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Title: Joyce's Representation of Ireland as a Partner in the British Empire
Authors: Choi, Seokmoo
Contributors: 文山評論:文學與文化
Keywords: James Joyce ; Postcolonialism ; British Empire ; Soldier ; Settler
Date: 2019-06
Issue Date: 2020-11-12 14:24:38 (UTC+8)
Abstract: Challenging the prevailing postcolonial readings of Joyce, which treat the Irish solely as the colonized, this article focuses on how Joyce represents Ireland's partnership with and contribution to the British Empire. Based on historical records about the Irish involvement with the Empire, the author finds that Joyce realistically portrays the historical contributions to the British Empire of Ireland's soldiers and settlers as two forces essential to the development and spread of the Empire. These Irish soldiers or settlers, whether Protestants or Catholics, both participated in the creation and maintenance of the Empire, but Catholics were treated somewhat differently from Protestants, reiterating the power relationship in their home state. At the turn of the century, however, when political and managerial power began to pass into Catholic hands, clear distinctions between sectarian lines started to dissolve. As illustrated in Joyce's writings, even promising Catholic Irishmen wanted to join the British army or work as civil servants. Irish Catholic settlers in particular were able to overcome prejudice and stereotypes regarding their religion and ethnicity. However, the Irish views of the Empire were as diverse as those of Joyce's characters. By presenting characters who have opposing political viewpoints and by refusing to identify himself with one of the characters, Joyce gives his readers the chance to contemplate the multifaceted views of the Irish toward the British Empire.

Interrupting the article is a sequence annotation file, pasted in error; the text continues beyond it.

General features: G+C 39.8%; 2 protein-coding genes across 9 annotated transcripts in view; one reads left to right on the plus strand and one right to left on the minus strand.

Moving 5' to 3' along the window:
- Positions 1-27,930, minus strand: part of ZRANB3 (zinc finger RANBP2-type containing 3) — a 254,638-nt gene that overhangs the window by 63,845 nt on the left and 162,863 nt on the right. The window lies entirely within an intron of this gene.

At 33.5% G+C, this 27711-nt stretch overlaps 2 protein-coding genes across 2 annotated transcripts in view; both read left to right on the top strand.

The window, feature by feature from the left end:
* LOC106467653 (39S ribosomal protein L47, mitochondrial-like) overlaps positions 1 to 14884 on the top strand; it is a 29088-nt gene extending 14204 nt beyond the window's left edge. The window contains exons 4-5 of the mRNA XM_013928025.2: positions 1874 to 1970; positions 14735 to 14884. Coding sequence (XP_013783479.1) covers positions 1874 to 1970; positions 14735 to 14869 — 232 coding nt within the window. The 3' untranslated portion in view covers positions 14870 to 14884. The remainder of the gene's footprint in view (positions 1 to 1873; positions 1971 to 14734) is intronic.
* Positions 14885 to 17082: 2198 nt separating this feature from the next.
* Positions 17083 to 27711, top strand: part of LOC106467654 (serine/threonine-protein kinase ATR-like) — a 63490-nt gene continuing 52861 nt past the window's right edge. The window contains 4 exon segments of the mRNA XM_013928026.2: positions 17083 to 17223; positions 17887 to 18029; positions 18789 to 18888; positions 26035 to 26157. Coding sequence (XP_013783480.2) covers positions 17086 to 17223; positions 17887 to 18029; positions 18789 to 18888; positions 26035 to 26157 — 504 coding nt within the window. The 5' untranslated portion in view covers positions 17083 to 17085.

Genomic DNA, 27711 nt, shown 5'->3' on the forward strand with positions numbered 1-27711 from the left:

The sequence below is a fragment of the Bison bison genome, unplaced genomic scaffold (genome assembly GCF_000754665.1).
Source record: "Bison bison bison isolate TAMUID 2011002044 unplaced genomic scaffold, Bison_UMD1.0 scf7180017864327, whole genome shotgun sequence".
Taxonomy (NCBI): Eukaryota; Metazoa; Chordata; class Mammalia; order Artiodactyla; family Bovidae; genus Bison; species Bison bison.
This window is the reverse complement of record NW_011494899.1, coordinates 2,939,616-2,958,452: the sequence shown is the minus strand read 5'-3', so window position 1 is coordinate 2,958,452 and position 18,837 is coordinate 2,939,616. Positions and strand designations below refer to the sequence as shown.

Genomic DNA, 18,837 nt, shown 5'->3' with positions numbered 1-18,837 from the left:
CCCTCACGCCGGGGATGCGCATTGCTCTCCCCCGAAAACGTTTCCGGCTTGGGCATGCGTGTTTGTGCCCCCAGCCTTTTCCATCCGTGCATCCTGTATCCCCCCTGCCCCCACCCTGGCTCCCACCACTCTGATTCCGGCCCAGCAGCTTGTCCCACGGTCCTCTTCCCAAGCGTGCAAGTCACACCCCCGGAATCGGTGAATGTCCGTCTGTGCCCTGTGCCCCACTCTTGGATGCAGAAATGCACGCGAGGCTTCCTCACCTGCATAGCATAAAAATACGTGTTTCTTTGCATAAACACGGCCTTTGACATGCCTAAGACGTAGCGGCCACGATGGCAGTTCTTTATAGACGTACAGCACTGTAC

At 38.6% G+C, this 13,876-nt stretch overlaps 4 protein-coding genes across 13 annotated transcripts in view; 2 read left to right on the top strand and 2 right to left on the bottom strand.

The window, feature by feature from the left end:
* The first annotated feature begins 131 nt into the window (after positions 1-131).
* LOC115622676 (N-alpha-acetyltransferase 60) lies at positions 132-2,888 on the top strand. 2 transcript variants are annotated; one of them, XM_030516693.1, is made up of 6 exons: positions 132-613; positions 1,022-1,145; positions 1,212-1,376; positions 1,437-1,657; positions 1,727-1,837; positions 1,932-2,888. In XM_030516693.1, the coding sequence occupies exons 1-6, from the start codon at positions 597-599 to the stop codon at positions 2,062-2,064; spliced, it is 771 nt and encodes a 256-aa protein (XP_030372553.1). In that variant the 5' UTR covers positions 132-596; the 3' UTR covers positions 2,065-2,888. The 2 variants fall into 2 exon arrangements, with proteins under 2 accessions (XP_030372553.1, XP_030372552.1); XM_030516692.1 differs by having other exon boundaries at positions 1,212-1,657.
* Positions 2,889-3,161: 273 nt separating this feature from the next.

Relation: 文山評論:文學與文化, 12(2), 139-163
Data Type: article
DOI 連結:
Appears in Collections:[文山評論:文學與文化 THCI Core] 期刊論文

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